Long-term posttraumatic stress disorder in mine workers after a coalmining disaster





Posttraumatic stress disorder, coalmining disaster, risk factors


Background: A coalmine disaster has occurred in Turkey on 13 May 2014, which caused the death of 301 miners. Objective: This study aimed to determine the prevalence of posttraumatic stress disorder (PTSD) symptoms and the risk factors for PTSD among mine workers, 2 years after the coalmining disaster. Methods: This was a cross-sectional survey conducted between June 2016 and July 2016 among mine workers who were the employees of either the mine where the accident occurred or three other mines in the same area. Sociodemographic data form and PTSD Symptom-Scale Self-Report (PSS-SR) were used to collect data. Results: 672 mine workers participated in the study. At the time of the accident, 23.7% (n = 159) of them were in the mine where the accident occurred. The mean score on total PSS-SR was 4.27 (SD: ±4.49). Eighteen (2.7%) participants screened positive for PTSD. Logistic regression analysis revealed the significant risk factors for PTSD are: being single/divorced/widowed, having a chronic disease, having a family history of psychiatric illness and previously experiencing traumatic events more than one. Discussion: Coalmining workers have considerably high prevalence rate of PTSD symptoms after a coalmining disaster. Assessing PTSD and associated risks is important for preventive mental health services.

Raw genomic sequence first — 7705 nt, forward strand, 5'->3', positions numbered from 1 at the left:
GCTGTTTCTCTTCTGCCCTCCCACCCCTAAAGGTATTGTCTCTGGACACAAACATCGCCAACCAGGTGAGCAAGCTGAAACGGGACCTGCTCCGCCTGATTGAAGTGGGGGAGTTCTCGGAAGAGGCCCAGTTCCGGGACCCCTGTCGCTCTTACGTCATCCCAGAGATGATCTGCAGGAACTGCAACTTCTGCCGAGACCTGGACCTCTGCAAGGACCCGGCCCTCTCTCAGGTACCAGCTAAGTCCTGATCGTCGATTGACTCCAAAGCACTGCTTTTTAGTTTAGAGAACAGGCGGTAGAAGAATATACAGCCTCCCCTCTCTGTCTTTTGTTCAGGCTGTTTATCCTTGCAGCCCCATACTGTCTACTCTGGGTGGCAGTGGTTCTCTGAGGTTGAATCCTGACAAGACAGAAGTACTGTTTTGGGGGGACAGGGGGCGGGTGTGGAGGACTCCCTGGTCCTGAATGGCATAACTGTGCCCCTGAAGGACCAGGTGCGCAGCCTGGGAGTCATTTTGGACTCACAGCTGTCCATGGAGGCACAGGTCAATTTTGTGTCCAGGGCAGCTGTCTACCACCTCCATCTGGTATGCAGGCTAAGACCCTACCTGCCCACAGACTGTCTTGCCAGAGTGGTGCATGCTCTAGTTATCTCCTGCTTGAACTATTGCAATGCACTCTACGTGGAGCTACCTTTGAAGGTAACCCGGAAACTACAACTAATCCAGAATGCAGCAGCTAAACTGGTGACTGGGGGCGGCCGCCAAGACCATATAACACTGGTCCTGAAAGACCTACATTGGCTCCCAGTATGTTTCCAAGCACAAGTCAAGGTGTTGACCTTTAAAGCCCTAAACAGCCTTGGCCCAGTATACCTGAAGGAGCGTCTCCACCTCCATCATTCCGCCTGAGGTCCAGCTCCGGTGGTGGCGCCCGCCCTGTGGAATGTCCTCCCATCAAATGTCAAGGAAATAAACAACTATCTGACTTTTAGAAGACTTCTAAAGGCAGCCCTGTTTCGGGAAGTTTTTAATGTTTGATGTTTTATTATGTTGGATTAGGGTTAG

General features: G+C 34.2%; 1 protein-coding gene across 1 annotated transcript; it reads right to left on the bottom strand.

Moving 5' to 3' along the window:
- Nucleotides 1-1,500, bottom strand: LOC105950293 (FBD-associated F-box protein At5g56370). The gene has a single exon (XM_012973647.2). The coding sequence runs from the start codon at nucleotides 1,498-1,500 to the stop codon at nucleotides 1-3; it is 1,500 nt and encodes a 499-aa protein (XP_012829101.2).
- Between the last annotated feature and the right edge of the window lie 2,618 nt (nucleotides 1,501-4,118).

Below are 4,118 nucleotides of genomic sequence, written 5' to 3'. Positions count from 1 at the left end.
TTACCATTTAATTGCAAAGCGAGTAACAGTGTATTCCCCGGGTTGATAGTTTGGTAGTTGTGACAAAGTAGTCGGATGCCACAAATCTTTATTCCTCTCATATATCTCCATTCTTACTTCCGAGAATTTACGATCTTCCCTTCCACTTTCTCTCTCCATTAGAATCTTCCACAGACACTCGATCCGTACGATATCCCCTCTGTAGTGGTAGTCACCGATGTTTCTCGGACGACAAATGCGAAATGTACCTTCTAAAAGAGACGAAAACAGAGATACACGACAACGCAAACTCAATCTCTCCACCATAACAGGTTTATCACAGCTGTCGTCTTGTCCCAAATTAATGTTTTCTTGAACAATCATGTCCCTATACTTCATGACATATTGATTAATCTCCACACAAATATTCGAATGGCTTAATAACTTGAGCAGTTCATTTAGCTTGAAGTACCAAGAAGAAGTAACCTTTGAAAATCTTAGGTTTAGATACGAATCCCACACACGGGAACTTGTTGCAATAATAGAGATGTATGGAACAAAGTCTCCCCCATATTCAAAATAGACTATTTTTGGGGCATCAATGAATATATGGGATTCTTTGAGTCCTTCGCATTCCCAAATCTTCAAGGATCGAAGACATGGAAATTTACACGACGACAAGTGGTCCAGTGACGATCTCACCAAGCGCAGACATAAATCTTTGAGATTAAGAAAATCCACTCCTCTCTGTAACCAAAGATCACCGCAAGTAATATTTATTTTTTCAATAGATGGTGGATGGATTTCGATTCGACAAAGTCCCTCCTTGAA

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Original Articles

How to Cite

Long-term posttraumatic stress disorder in mine workers after a coalmining disaster. (2020). Archives of Clinical Psychiatry, 47(1), 13-18. https://doi.org/10.1590/0101-60830000000223